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Delaware retailers must accept cash under new law

Charles MegginsonBusiness, Headlines

Most Delaware retailers are now required to accept cash payments thanks to a new law signed by Gov. John Carney Friday.

Most Delaware retailers are now required to accept cash. (Getty Images)

Most Delaware retailers are now required to accept cash payments thanks to a new law signed by Gov. John Carney Friday.

House Bill 299, sponsored by Rep. Franklin Cooke, D-New Castle, prohibits sellers of consumer goods or services from refusing to accept cash payments except in limited circumstances. 

The law covers sales made at retail stores through in-person transactions. It does not apply to sales by electric or gas utilities, telephone, mail or internet sales, or for services provided at parking lots or garages.

The bill passed unanimously in both chambers of the General Assembly and has the support of the state’s largest pro-business group — but not everyone is on board.

Under the law, retailers may not charge a higher price to customers who pay with cash, but they may charge less for cash sales.

Businesses cannot require customers paying with cash to use automated machines to convert cash into prepaid cards or have fewer checkout lanes for customers paying with cash.

Companies that violate the law can be assessed civil penalties: first violations may cost them up to $1,000, second violations up to $1,500, and third and subsequent violations up to $2,500.

The bill has the support of the Delaware State Chamber of Commerce, the state’s largest business organization. 

“The Delaware State Chamber of Commerce supports the signage of HB 299 and appreciates the sponsor’s willingness to incorporate feedback from the business community,” said Tyler Micik, the chamber’s manager of public policy and government relations.

“Businesses — such as retailers — recognize the need to accept cash as a form of payment, whether it’s a consumer preference or to help serve the unbanked,” Micik said. “This bill ensures that Delawareans have the option to pay with cash.”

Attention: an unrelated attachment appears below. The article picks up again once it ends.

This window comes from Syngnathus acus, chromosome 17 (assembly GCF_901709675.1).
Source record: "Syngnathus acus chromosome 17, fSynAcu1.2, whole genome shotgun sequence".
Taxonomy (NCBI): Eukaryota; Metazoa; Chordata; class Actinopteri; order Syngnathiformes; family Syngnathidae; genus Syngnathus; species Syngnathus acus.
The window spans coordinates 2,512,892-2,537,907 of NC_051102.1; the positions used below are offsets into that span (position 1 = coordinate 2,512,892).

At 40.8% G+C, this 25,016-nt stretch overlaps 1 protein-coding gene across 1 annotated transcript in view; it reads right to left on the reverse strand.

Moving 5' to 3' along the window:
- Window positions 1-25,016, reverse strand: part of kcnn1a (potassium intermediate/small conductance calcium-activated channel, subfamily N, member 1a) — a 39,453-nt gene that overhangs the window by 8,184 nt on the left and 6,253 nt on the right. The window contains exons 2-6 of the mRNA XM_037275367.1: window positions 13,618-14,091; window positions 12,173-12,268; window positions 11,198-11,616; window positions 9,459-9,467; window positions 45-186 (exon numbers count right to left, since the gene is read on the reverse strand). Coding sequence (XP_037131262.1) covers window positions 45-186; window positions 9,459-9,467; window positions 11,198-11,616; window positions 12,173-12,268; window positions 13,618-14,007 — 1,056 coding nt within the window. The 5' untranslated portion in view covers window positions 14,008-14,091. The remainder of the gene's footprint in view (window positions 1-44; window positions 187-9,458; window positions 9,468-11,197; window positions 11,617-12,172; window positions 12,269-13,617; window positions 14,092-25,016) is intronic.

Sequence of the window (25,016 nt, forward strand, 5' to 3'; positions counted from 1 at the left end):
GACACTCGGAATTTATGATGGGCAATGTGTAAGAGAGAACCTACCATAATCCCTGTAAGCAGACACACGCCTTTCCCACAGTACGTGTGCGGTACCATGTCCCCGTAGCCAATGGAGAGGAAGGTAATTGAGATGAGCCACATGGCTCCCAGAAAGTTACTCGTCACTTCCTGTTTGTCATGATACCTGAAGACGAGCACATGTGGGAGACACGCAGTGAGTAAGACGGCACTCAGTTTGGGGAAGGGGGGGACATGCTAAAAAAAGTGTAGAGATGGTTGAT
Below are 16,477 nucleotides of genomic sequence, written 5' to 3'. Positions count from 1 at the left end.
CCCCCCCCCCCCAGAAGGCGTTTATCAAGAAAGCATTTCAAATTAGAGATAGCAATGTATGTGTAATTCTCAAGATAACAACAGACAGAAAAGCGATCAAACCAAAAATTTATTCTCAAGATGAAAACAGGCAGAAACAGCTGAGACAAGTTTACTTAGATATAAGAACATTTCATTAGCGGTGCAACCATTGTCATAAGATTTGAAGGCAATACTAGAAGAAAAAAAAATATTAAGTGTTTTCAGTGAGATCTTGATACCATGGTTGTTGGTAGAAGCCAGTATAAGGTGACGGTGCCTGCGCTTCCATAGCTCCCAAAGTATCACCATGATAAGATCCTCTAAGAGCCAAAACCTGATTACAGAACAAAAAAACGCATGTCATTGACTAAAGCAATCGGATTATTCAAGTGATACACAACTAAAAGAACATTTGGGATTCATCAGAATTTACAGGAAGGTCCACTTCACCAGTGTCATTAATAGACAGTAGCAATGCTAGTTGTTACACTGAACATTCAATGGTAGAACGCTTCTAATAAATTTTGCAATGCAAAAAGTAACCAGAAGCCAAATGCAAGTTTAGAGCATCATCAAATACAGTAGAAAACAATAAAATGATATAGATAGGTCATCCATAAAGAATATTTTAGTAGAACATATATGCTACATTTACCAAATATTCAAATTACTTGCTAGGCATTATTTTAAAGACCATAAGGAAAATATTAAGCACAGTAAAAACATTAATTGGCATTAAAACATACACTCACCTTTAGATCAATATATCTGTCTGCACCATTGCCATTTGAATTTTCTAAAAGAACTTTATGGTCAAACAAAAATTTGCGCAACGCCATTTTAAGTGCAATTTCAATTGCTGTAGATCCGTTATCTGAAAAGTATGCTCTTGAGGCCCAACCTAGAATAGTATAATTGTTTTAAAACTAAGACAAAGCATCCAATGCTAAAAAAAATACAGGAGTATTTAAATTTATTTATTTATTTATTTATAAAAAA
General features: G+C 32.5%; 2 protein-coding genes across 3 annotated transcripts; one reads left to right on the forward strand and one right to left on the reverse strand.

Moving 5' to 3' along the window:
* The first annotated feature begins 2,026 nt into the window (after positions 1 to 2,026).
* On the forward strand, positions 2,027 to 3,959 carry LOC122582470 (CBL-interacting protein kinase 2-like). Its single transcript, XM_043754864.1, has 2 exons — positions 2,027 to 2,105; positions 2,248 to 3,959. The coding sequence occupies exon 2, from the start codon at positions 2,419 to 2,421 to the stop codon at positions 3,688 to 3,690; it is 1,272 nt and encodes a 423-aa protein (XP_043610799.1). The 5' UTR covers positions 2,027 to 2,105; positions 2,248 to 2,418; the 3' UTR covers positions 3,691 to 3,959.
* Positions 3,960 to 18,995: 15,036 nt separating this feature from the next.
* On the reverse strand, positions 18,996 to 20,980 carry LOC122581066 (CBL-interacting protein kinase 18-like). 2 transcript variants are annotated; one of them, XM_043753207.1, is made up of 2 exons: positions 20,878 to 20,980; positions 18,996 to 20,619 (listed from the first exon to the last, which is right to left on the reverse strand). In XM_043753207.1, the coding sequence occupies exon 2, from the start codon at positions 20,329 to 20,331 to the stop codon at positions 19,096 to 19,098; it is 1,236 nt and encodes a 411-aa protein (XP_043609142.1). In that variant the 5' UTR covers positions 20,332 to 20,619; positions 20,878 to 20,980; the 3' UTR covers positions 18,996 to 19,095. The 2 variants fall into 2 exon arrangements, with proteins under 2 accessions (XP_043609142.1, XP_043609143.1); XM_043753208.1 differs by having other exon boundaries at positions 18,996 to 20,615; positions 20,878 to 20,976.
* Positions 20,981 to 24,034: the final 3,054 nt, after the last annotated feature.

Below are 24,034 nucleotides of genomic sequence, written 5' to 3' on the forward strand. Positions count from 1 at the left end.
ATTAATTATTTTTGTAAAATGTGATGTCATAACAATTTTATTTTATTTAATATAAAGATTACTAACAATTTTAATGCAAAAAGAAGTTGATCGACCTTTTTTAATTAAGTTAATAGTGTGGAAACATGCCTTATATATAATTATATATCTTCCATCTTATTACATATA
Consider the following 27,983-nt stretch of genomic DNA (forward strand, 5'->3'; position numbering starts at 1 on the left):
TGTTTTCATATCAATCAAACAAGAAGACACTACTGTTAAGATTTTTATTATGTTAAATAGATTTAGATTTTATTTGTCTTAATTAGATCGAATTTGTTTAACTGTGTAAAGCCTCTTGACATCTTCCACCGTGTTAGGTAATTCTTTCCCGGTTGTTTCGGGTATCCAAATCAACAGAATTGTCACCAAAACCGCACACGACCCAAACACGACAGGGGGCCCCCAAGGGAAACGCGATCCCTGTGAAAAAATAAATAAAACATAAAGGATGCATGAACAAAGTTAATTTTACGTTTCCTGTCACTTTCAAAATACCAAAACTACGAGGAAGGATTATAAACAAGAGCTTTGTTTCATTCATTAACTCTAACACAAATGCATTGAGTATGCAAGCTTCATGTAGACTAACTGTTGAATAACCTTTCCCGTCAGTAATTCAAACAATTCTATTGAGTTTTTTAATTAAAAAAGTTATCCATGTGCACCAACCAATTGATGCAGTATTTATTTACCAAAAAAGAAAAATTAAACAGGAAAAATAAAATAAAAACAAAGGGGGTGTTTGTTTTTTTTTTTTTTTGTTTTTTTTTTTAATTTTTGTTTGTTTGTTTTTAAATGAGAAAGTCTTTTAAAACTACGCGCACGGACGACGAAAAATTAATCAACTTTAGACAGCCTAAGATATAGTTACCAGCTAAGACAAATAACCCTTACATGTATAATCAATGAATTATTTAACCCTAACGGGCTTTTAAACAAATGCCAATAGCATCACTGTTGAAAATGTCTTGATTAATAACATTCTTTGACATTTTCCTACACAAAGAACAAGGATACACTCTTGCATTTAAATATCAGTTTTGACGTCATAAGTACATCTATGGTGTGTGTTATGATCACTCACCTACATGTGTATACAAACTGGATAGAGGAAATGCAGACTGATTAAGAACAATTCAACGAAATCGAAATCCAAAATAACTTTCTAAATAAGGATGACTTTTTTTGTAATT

The term “unbanked” refers to people who do not use banks, whether by choice, lack of access, or poor financial literacy. 

According to Investopedia, lack of access to banks is a common problem in the developing world, but there are also pockets of unbanked people in developed countries, such as the United States.

A 2019 Federal Deposit Insurance Corporation (FDIC) study revealed that more than 7 million or 5.4% of American households were unbanked.

The FDIC’s study indicated that unbanked rates tend to be higher among certain segments of the population, especially households with low, volatile, or no income.

Black and Latino households are most likely to be unbanked, according to a Boston Consulting Group analysis of FDIC data. While they make up 32% of the U.S. population, they represent 64% of unbanked households.

As businesses adapt to the changing times, many may choose not to accept cash altogether. Supporters of House Bill 299 say this could have a disproportionate impact on those communities less likely to use banking services.

Not everyone in the business community supports the change.

Bob Older, president of the Delaware Small Business Chamber, said the new law could put some business owners and employees at risk.

“Let’s use a taxi cab as an example,” Older said. 

“If a taxi driver has an electronic payment system and they don’t want to carry cash because they don’t want to be mugged or something like that, this law, in my opinion, is going to put them at high risk because now they’ll be forced to be out there with potentially large sums of cash.”

It’s not clear whether taxi cabs meet the law’s definition of “retail store,” but they are not specifically exempted.

“There’s going to be a lot of those kinds of industries where it’s going to set up potential problems,” Older said. “To force a company to take cash could become a detriment to certain kinds of businesses.”

The bill passed unanimously in both the House of Representatives and Senate and took effect immediately upon being signed into law.

Also Friday, Carney signed four other business-related bills.

  • Senate Bill 315 makes substantial changes to clarify and modernize a section of the Workers’ Compensation Act.
  • Senate Substitute 1 for Senate Bill 35 defines specific violations of wage payment and collection laws under state law as wage theft, providing specific penalties for these violations, and creates a new criminal offense of wage theft.
  • Senate Bill 208 clarifies that an employer is liable to an employee for liquidated damages if the employer does not make wages available on the next payday after an employee quits, resigns, is discharged, suspended or laid off.
  • Senate Bill 280 requires medical marijuana compassion centers and safety compliance facilities with 20 or more employees to have a labor peace agreement with one more bona fide labor organization.

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